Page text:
JEEPERS CREEPERS is not the greatest horror films in years. It's certainly the worst, either, and a good portion of the film does contain some great stuff, but it should be said right away that despite the huge buzz among the horror community (and almost universally good reviews from horror fans), overall the film is not anything particularly special or original.
However, now that we've got that precedent out of the way, we're free to talk about what IS good about the movie. First and foremost, JEEPERS CREEPERS is the first horror film in a while that has guts; I'm not talking about the gory intestinal kind (although there is plenty of gruesome material in the flick), but rather the nerve with which writer/director Victor Salva presents his latest offering. JEEPERS CREEPERS is a (very welcome) throwback to the brutal and gritty American horror films of the 70s (and early 80s, to some extent). The cast is populated by unknowns, the effects are almost exclusively make-up or prosthetic, and the tone is wicked and unrepentant. This movie doesn't dance around the term 'horror' movie by calling itself a 'thriller' or 'dark comedy.' JEEPERS comes right out and tells you that it's a horror movie, and then tries it's damnedest to scare you as much as possible.
Unfortunately, many of its attempts fail. The first half (though possessed of its own minor problems) is fairly solid, presents a decent set-up, and promises many great things to come. It's the second half, however, that completely abandons those promises and degenerates into mediocrity. If the first half plays like a grim 70s grindhouse horror flick, the second half is that films' 90s direct-to-video bastard cousin. Goofiness starts to creep in (no pun intended) around the start of the second act, and the film goes completely downhill from there. By the time the conclusion comes up, you've lost interest in the story because it's just become so silly.
What is refreshing about JEEPERS CREEPERS is that it does try to create a very original movie, even within the confines of story elements that have been used and abused over the years. We've all seen movies about people driving desolate roads and encountering strange and deadly things, both good and bad. In that sense, a lot of what JEEPERS CREEPERS has to offer is just a filtered version of what many of us have already seen, but what modern pop audiences might not be so familiar with. Given that notion, the film does a great job of throwing a curve ball at the general movie-going public of recent times, which has become accustomed to glossy, tame horror movies that any true fan would like to forget existed. The major problem with JEEPERS CREEPERS isn't so much a lack of good elements or creativity, but rather how poorly they are ultimately used. There's great potential here, but it's entirely misused. Subplots are hinted but never developed; new angles spring up, and are then ignore. None of this would have mattered if the film's route had been enjoyable regardless, but by taking the potential for greatness and giving it away in favor of cheesy cliches, JEEPERS CREEPERS in a way turns its back on viewers. There's so many places where the film could be really scary, really cool, but it seldom capitalizes on them.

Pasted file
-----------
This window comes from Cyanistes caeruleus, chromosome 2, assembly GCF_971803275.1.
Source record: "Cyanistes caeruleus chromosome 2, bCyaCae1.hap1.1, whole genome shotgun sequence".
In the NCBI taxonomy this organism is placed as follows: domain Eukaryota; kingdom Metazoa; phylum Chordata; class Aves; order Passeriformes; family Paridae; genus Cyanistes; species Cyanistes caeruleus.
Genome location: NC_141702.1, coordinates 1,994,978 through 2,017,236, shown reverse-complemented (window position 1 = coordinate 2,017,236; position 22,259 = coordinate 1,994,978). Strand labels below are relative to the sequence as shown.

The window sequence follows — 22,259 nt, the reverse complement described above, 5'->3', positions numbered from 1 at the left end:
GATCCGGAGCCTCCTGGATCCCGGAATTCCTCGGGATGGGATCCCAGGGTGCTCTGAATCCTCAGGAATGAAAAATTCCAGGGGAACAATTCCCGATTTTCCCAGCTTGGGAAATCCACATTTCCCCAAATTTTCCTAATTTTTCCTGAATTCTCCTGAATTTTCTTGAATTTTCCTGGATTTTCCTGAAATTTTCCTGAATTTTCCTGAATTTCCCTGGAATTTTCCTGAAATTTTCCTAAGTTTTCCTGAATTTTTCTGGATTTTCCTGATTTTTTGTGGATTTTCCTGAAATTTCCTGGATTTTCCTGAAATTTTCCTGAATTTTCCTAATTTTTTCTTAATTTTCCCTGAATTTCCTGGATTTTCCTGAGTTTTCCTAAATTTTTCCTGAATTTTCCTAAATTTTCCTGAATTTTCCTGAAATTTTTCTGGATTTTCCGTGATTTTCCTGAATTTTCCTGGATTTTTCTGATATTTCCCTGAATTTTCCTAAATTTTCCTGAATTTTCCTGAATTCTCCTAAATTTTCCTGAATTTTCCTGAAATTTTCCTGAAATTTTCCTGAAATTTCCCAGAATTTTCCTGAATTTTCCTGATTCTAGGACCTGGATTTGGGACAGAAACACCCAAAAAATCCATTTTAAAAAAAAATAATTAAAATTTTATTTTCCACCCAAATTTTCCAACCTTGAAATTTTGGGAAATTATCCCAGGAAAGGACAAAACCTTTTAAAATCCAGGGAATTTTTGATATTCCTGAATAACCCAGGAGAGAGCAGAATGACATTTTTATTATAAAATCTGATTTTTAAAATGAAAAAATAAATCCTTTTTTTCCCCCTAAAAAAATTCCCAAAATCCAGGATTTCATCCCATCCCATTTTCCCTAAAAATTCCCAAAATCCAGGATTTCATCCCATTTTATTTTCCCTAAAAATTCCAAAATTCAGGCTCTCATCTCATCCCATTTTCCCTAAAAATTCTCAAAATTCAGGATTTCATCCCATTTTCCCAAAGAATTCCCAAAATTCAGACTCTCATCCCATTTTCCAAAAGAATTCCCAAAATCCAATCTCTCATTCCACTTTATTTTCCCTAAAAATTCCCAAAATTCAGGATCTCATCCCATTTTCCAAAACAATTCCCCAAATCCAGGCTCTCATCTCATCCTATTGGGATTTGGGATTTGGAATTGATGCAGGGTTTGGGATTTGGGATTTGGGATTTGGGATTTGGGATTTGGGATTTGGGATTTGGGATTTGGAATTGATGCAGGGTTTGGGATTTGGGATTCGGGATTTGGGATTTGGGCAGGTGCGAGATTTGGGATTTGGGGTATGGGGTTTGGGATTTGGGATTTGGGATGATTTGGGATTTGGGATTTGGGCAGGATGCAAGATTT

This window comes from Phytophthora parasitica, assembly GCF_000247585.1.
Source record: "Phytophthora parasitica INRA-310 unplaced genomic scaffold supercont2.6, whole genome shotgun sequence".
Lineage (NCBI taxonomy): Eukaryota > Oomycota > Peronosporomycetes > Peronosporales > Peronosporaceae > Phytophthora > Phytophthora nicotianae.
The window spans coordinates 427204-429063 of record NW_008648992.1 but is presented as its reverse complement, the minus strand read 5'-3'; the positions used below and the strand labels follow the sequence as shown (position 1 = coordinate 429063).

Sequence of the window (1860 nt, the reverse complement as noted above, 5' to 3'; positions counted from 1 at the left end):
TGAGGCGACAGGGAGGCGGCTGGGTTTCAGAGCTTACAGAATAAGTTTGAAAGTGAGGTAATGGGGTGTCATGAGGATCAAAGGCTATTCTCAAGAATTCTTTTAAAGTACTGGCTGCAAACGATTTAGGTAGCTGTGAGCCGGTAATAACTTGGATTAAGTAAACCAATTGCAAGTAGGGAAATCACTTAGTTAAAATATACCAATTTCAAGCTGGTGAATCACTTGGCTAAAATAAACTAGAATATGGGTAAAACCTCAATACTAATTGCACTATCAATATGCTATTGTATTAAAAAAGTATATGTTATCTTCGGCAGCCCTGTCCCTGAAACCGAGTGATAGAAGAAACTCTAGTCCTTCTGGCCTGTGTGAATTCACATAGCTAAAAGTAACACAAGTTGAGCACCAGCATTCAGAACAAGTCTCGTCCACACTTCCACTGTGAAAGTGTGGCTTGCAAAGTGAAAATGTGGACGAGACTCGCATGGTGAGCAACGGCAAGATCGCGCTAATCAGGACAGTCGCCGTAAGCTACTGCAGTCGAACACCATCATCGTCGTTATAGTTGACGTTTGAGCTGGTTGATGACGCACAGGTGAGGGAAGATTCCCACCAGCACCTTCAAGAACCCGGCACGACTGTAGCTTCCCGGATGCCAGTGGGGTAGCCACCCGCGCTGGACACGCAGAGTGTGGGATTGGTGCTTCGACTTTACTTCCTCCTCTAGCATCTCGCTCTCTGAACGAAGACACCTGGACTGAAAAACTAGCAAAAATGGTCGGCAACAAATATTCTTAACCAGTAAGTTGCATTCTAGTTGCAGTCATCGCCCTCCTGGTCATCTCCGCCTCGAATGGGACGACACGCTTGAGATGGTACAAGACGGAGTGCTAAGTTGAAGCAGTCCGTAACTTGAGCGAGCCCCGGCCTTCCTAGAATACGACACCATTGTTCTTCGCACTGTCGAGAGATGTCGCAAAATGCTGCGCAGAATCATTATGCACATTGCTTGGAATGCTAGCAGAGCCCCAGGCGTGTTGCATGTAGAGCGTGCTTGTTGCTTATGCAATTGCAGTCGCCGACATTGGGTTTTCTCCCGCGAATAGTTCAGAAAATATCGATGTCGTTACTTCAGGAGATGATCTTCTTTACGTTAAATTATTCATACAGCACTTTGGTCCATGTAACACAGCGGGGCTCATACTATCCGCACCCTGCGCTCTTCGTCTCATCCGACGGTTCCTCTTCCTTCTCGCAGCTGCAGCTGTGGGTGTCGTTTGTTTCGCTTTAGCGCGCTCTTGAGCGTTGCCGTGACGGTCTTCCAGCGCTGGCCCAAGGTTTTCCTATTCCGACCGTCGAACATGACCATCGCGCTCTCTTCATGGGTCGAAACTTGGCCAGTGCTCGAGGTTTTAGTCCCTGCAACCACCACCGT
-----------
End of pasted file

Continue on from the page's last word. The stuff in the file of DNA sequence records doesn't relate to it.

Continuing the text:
Which is unfortunate, because fans deserve a truly great horror movie right now, and JEEPERS CREEPERS deserved to be that movie. Instead, it's yet another in a long line of valiant but ultimately failed attempts. It should have been great, but alas can only be called good.
While there is much to like about JEEPERS CREEPERS, there is also a great deal of unused potential. The greatness that the film generates and promises with its opening act, it then subsequently dumps in favor of a goofy and unsatisfying conclusion. The film can be enjoyable, but not in the way it should have been.